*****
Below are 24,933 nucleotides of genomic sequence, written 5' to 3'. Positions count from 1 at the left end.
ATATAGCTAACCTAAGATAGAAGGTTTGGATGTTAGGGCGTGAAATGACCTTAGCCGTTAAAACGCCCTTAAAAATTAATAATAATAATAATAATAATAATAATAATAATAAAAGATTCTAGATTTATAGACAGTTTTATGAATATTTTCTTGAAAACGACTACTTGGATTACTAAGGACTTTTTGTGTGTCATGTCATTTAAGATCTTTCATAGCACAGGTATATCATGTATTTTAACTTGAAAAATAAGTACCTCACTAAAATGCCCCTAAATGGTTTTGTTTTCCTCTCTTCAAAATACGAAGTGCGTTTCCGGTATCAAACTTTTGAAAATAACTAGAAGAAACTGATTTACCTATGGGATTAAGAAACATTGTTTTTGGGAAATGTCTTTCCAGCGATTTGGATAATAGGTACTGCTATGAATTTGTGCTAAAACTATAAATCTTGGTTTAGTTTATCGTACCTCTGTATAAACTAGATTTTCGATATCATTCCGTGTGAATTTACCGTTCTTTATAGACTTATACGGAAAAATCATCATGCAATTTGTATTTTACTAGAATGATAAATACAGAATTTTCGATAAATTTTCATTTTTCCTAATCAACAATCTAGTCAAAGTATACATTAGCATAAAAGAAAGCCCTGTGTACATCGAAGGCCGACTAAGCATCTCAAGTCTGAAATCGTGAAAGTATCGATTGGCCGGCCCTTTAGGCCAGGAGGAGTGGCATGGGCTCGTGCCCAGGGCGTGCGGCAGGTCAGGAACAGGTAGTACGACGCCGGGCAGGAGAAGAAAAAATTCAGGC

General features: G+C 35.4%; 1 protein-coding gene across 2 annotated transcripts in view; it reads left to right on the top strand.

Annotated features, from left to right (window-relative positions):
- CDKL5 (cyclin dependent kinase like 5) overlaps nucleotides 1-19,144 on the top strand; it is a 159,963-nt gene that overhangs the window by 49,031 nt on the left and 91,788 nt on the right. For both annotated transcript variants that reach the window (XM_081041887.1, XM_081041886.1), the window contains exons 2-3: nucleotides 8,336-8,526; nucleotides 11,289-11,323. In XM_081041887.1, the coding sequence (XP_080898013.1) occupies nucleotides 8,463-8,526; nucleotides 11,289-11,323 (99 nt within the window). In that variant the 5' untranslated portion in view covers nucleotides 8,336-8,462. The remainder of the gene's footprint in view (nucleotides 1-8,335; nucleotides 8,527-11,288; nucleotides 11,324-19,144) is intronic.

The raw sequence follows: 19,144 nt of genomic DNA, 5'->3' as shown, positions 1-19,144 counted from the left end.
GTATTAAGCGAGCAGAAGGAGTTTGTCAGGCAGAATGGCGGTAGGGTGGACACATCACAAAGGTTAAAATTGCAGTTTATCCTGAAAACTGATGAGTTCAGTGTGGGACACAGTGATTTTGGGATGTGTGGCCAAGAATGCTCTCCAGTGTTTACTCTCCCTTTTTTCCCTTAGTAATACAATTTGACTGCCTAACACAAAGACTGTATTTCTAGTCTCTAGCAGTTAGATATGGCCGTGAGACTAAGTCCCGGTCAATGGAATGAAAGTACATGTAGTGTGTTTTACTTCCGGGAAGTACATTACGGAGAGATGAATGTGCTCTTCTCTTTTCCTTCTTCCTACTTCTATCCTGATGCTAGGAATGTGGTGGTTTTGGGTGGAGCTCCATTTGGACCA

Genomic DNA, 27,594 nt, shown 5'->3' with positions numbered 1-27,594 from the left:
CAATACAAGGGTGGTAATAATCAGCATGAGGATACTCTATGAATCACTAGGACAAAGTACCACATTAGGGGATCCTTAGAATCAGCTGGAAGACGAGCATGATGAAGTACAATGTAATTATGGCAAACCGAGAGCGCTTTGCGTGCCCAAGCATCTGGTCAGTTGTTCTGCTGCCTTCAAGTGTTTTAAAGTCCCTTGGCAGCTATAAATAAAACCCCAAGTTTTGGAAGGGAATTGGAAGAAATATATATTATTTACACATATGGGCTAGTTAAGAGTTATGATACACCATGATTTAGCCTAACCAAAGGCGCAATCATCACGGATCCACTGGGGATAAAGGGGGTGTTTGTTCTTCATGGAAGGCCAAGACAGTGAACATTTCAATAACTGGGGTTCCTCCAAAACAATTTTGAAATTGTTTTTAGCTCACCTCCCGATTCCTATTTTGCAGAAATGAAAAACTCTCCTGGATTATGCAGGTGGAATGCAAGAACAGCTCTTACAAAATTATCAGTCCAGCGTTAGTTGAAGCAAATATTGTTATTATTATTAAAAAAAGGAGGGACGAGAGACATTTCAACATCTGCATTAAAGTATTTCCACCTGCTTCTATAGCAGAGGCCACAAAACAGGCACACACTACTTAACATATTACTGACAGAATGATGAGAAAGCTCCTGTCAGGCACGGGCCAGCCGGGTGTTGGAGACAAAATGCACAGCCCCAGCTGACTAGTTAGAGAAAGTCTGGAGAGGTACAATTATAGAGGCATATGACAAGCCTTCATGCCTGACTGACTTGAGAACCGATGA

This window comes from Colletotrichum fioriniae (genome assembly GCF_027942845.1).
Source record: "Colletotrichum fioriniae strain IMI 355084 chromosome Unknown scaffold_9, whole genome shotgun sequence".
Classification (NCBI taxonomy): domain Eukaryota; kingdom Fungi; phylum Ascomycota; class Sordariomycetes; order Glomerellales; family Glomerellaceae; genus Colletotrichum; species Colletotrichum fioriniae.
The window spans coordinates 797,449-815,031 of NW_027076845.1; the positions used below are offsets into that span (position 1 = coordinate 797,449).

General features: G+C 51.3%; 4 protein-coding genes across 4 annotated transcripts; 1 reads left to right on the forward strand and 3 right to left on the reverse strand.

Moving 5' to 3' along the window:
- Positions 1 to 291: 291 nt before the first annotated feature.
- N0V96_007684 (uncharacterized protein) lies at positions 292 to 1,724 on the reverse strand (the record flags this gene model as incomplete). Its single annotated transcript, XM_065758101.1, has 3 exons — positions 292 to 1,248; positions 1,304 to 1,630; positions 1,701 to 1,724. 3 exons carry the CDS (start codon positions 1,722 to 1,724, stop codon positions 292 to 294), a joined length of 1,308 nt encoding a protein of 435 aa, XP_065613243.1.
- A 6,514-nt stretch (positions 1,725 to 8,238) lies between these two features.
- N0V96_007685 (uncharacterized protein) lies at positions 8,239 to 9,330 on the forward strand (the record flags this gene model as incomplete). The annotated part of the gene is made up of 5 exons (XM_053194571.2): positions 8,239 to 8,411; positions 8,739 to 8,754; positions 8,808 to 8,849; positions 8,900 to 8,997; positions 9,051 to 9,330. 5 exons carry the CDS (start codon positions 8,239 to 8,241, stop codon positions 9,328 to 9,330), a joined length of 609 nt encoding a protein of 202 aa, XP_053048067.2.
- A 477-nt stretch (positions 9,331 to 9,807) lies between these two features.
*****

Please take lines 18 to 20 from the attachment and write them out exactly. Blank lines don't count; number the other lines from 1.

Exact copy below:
- A 6,514-nt stretch (positions 1,725 to 8,238) lies between these two features.
- N0V96_007685 (uncharacterized protein) lies at positions 8,239 to 9,330 on the forward strand (the record flags this gene model as incomplete). The annotated part of the gene is made up of 5 exons (XM_053194571.2): positions 8,239 to 8,411; positions 8,739 to 8,754; positions 8,808 to 8,849; positions 8,900 to 8,997; positions 9,051 to 9,330. 5 exons carry the CDS (start codon positions 8,239 to 8,241, stop codon positions 9,328 to 9,330), a joined length of 609 nt encoding a protein of 202 aa, XP_053048067.2.
- A 477-nt stretch (positions 9,331 to 9,807) lies between these two features.